Using Case States to Color or Mark by Category in a Graph
Written by: STATISTICA
In the 2011 Rexer Data Mining Survey, STATISTICA was the victor for the third year in a row as the primary data mining tool used by practitioners. Out of 20 commercial categories included in the survey, STATISTICA took first place in 16. Many of these categories include highly complex areas such as variety of available algorithms, quality and accuracy of model performance, and ability to modify algorithm options to fine-tune analyses.
One of the areas in which STATISTICA also took first place is an area that is sometimes overlooked but is equally important in data analysis: strong graphical visualization of models. Large amounts of data or very complex ideas can be conveyed using a single still image. STATISTICA’s graphical tool set makes it easy to generate images, and the ability to customize these images is limited practically only by the bounds of your imagination.
Box plots by default do not show raw data. The box plot, more formally known as the box-and-whisker plot, is an exploratory graphic. These plots are used to show the distribution of a data set at a glance. Any type of data you might use in a histogram can also easily be used in a box plot. When scatterplots, which do show raw data, are used, there is a Mark Selected Subsets feature available that distinguishes individual data points by group. However, Mark Selected Subsets is not included as an option for box plots. One way to represent individual data points by groups is to use case states to color or mark by category.
Included in STATISTICA is an example data set named Rats.sta, which includes data obtained from rats running a maze in an experiment. The rats were raised in two environments, a Free environment and a Restricted environment. Within each environmental group, there were three strains of rats: Bright, Mixed, and Dull. These rats were used in a maze test, and the number of errors the rats made in completing the test were recorded and included in this data set. To see the distribution of errors made by environmental group, create a box plot with Errors as the dependent variable and Environment as the grouping variable.
By looking at this box plot, it can be seen that restricted-environment rats made more errors than the rats raised in the free environment. However, you are not able to see the raw data in these graphs or the different strains of rats in each group. To see this data, you can use case states to color or mark by category.
To proceed with customizing the box plot, you first need to use case states to assign icons to each separate strain of rat within the data set. With the data set active, click on the Data tab. In the Cases group, click Cases, and from the Case States submenu, select Color or Mark By Category. In the Color or Mark By Category dialog box, click the Change Variable button. In the variable selection dialog box, select the variable Strain, and click OK. Then, click OK in the Color or Mark By Category dialog box. The graphic below shows what the data set will look like once case states are used to color or mark by category.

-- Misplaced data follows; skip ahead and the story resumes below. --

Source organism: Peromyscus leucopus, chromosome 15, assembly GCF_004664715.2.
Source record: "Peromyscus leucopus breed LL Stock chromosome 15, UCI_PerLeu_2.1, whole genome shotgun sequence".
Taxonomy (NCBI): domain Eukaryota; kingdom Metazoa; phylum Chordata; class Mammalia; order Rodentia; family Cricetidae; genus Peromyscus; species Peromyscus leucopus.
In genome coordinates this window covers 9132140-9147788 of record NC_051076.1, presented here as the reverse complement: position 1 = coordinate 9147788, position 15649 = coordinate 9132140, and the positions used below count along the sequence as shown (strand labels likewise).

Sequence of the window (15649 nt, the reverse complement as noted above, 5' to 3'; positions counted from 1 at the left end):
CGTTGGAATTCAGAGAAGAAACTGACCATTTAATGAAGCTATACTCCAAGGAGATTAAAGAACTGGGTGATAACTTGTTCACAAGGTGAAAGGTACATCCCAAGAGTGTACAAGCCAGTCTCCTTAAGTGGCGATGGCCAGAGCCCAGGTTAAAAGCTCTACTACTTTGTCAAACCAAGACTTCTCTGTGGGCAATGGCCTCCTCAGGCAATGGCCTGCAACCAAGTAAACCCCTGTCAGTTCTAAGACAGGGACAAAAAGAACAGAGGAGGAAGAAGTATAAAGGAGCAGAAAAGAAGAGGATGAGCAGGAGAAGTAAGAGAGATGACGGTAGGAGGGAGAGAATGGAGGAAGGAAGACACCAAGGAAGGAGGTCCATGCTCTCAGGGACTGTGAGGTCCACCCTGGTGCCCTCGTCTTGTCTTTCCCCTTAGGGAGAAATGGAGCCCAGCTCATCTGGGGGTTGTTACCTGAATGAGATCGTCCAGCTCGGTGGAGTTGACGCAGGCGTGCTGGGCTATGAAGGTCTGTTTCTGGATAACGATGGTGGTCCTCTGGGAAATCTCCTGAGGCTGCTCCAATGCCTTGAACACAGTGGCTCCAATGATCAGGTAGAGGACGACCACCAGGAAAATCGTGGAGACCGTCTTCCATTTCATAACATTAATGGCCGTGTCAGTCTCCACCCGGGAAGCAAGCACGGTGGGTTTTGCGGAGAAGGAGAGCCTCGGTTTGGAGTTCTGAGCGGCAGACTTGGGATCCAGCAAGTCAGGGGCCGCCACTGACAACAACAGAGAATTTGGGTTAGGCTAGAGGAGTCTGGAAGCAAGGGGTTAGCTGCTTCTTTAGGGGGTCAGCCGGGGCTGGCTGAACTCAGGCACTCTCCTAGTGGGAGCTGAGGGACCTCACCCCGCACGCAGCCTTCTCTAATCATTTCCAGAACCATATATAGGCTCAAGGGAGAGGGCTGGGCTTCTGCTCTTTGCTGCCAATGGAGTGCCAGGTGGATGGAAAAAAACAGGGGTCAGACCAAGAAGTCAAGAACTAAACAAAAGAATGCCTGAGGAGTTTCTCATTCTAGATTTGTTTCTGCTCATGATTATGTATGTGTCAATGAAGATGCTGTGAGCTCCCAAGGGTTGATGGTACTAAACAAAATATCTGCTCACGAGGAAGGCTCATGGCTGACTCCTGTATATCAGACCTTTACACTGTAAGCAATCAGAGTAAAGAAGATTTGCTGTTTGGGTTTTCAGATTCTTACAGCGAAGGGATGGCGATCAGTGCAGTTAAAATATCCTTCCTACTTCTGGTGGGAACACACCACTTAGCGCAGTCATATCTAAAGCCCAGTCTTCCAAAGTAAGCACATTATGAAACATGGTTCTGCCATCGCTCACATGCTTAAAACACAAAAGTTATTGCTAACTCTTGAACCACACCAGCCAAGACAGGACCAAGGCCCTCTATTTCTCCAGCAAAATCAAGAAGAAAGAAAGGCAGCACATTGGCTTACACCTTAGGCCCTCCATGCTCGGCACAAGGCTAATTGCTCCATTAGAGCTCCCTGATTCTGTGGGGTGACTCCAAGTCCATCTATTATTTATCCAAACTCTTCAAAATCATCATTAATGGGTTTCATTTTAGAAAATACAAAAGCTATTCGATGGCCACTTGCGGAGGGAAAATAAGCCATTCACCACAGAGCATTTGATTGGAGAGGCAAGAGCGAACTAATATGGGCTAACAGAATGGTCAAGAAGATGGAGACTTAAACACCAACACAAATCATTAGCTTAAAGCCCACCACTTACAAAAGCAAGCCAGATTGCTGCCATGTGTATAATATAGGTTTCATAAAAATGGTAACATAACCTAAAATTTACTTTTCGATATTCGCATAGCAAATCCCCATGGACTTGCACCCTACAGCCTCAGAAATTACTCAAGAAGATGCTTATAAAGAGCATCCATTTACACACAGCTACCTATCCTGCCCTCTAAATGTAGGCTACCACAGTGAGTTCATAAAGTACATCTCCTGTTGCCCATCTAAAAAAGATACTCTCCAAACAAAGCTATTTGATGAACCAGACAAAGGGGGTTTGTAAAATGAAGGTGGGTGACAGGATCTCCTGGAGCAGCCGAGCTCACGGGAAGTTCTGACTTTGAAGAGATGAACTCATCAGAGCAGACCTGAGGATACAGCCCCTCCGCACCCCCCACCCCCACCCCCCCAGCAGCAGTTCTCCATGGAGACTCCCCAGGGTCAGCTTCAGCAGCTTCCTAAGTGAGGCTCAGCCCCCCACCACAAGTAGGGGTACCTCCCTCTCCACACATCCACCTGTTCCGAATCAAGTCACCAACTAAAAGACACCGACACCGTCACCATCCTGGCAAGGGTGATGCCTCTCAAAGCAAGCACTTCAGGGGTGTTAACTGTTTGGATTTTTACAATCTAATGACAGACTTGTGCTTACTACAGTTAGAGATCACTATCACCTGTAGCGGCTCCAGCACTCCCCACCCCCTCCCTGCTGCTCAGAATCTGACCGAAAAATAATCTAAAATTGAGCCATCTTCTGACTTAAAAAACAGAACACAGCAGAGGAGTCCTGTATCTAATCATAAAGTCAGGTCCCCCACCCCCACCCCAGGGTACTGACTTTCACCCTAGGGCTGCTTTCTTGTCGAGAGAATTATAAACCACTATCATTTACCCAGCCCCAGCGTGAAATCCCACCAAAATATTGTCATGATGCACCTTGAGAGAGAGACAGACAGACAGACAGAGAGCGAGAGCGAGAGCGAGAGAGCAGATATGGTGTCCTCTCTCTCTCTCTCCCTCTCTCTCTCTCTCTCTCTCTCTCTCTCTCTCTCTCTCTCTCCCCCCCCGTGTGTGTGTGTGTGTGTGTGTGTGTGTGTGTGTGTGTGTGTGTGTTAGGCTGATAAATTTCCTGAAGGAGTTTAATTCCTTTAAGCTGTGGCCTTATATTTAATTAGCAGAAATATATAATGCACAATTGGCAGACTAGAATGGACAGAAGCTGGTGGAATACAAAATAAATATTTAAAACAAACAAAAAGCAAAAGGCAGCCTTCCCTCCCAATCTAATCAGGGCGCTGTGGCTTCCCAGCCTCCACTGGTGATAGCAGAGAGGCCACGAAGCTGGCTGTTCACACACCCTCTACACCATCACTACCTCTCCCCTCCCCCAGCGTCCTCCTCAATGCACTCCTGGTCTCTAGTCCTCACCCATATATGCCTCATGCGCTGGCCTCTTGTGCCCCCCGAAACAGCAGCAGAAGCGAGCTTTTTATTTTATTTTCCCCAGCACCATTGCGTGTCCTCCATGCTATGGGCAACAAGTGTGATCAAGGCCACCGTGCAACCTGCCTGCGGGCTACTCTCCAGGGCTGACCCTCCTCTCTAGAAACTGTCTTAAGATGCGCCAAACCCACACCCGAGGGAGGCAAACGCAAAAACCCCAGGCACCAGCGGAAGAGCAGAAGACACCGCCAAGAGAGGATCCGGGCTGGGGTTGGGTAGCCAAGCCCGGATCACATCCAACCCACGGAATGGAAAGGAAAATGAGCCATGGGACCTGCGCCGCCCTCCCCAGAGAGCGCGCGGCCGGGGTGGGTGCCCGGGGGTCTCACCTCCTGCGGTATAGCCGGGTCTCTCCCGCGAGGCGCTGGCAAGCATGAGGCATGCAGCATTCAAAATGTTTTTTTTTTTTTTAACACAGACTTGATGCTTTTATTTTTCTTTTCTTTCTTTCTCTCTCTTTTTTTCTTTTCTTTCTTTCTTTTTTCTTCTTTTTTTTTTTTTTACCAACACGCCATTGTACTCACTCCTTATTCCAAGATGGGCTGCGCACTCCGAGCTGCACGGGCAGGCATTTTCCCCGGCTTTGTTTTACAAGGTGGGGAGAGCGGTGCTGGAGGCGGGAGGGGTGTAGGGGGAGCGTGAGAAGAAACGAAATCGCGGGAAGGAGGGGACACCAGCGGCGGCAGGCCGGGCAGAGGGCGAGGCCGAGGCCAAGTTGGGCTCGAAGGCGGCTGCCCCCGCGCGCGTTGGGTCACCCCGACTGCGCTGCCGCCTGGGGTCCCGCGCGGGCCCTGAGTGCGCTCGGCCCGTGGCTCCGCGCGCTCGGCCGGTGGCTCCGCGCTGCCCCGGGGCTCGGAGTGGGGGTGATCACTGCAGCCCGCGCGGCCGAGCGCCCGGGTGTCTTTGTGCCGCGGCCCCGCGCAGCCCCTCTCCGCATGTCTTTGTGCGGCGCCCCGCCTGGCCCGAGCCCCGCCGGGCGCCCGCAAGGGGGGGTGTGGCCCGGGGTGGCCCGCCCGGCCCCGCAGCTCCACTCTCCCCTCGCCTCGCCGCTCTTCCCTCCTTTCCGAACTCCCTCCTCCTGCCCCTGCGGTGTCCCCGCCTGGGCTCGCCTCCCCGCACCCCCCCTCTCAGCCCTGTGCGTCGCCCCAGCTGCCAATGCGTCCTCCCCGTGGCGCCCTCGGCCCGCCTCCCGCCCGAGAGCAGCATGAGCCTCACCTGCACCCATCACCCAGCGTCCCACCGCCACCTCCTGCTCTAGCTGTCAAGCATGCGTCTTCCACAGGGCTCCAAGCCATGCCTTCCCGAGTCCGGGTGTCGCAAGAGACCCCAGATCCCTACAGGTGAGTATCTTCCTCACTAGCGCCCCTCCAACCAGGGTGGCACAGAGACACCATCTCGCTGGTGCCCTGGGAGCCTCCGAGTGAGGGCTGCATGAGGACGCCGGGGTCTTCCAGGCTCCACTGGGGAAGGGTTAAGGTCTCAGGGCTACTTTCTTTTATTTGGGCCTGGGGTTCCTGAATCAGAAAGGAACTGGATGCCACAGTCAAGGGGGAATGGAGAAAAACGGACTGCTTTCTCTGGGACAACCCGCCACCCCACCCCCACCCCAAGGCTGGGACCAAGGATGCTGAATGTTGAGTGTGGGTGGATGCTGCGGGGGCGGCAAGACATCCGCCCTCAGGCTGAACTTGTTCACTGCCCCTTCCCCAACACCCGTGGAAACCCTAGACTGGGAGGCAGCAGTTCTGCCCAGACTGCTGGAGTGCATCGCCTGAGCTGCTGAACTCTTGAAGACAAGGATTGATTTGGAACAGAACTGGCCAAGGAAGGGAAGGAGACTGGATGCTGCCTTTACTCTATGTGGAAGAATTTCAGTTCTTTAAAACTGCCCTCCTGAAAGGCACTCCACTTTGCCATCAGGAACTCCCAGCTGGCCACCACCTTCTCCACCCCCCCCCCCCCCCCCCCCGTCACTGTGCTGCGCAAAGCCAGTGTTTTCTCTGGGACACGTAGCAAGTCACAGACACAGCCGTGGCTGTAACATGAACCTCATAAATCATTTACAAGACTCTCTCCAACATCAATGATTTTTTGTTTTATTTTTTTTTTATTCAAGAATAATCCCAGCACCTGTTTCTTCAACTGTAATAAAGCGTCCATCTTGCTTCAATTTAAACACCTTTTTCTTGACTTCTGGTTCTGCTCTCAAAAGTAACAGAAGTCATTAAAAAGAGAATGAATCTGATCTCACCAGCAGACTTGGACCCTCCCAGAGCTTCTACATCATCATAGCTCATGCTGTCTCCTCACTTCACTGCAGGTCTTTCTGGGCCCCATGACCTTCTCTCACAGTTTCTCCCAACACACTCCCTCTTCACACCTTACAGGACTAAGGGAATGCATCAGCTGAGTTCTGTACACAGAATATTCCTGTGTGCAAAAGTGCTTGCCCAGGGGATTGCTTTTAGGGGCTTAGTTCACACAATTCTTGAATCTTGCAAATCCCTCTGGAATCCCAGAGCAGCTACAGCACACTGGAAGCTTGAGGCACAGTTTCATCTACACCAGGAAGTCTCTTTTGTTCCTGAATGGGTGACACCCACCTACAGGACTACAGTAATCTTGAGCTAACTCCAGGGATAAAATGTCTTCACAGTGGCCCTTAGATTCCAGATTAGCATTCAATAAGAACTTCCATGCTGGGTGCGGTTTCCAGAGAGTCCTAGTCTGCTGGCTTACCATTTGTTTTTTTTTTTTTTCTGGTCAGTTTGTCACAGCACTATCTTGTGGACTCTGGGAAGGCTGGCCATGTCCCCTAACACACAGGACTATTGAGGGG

This procedure has now assigned an individual color-coded icon to each category of rat included in the variable Strain. These icons can now be used to provide additional details in the box plot graph regarding the strain of rat. To specify the customized box plot, resume the analysis initially started for the box plot. In the initial box plot, the only specifications made were the variable selections of Error as the dependent variable and Environment as the grouping variable.
In the 2D Box Plots dialog box, click the Advanced tab. To include raw data points in the graph, select the Display raw data check box. If you generate a graph with this set of specifications, you will see that the graph still is not as readable as it could be.
The icons for the different groups of strain overlap one another, and they are not included in the legend. To keep the icons from overlapping, there is another option that needs to be specified: Jitter. On the Advanced tab of the 2D Box Plots dialog box, shown below, you will see the option for Jitter beneath the Display raw data check box. The options specified for Jitter are Random and 50% width.
Click OK to produce the graph. In the following image, the legend is slightly modified to remove the options for extreme data, and included are the special characters representing the strain of rats. This can be done by double-clicking on the legend and typing, or copying and pasting text, into the Titles/Text dialog box.
You can now see not only the raw data in the box plot, but also whether each data point belongs to the Bright, Mixed, or Dull strain of rat. With this level of customization, you can see that both the Bright and Dull strains of rats had levels of error in both the high and low extremes of the distribution of error, and this can be seen in both the Free and Restricted environments. However, the Mixed strain had error levels in the lower distributions of the groups, with only one data point close to the median in the Restricted environment. Is there something about the Mixed strain of rat that makes it possible for them to make fewer errors than either the Dull or Bright strains? This level of customization illuminates this relationship and makes it easily distinguishable to whoever now reviews these graphs.
Graphs in STATISTICA can be customized to display complex relationships among variables that may not be easily distinguishable in other formats.